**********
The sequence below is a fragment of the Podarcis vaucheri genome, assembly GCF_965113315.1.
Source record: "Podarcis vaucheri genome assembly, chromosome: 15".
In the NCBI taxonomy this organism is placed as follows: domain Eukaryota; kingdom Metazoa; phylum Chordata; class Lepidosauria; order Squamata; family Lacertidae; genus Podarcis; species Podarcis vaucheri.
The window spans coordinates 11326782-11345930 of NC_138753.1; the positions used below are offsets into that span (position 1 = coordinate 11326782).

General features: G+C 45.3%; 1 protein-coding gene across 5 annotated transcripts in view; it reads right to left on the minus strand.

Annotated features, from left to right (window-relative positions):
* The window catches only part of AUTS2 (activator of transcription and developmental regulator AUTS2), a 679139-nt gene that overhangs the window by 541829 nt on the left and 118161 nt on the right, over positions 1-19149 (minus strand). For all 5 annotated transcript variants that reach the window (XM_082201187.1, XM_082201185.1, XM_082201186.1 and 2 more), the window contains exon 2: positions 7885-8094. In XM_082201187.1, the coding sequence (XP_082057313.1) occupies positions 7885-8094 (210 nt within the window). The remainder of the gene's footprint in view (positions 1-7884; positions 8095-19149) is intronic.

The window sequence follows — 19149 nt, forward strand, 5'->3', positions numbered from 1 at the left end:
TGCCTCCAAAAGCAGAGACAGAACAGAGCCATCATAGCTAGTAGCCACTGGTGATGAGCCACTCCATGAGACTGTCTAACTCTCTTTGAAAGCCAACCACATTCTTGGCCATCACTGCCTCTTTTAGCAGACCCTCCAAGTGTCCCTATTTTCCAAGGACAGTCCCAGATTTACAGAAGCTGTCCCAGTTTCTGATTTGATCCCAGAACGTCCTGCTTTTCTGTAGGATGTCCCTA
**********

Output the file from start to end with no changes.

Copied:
The sequence below is a fragment of the Podarcis vaucheri genome, assembly GCF_965113315.1.
Source record: "Podarcis vaucheri genome assembly, chromosome: 15".
In the NCBI taxonomy this organism is placed as follows: domain Eukaryota; kingdom Metazoa; phylum Chordata; class Lepidosauria; order Squamata; family Lacertidae; genus Podarcis; species Podarcis vaucheri.
The window spans coordinates 11326782-11345930 of NC_138753.1; the positions used below are offsets into that span (position 1 = coordinate 11326782).

General features: G+C 45.3%; 1 protein-coding gene across 5 annotated transcripts in view; it reads right to left on the minus strand.

Annotated features, from left to right (window-relative positions):
* The window catches only part of AUTS2 (activator of transcription and developmental regulator AUTS2), a 679139-nt gene that overhangs the window by 541829 nt on the left and 118161 nt on the right, over positions 1-19149 (minus strand). For all 5 annotated transcript variants that reach the window (XM_082201187.1, XM_082201185.1, XM_082201186.1 and 2 more), the window contains exon 2: positions 7885-8094. In XM_082201187.1, the coding sequence (XP_082057313.1) occupies positions 7885-8094 (210 nt within the window). The remainder of the gene's footprint in view (positions 1-7884; positions 8095-19149) is intronic.

The window sequence follows — 19149 nt, forward strand, 5'->3', positions numbered from 1 at the left end:
TGCCTCCAAAAGCAGAGACAGAACAGAGCCATCATAGCTAGTAGCCACTGGTGATGAGCCACTCCATGAGACTGTCTAACTCTCTTTGAAAGCCAACCACATTCTTGGCCATCACTGCCTCTTTTAGCAGACCCTCCAAGTGTCCCTATTTTCCAAGGACAGTCCCAGATTTACAGAAGCTGTCCCAGTTTCTGATTTGATCCCAGAACGTCCTGCTTTTCTGTAGGATGTCCCTA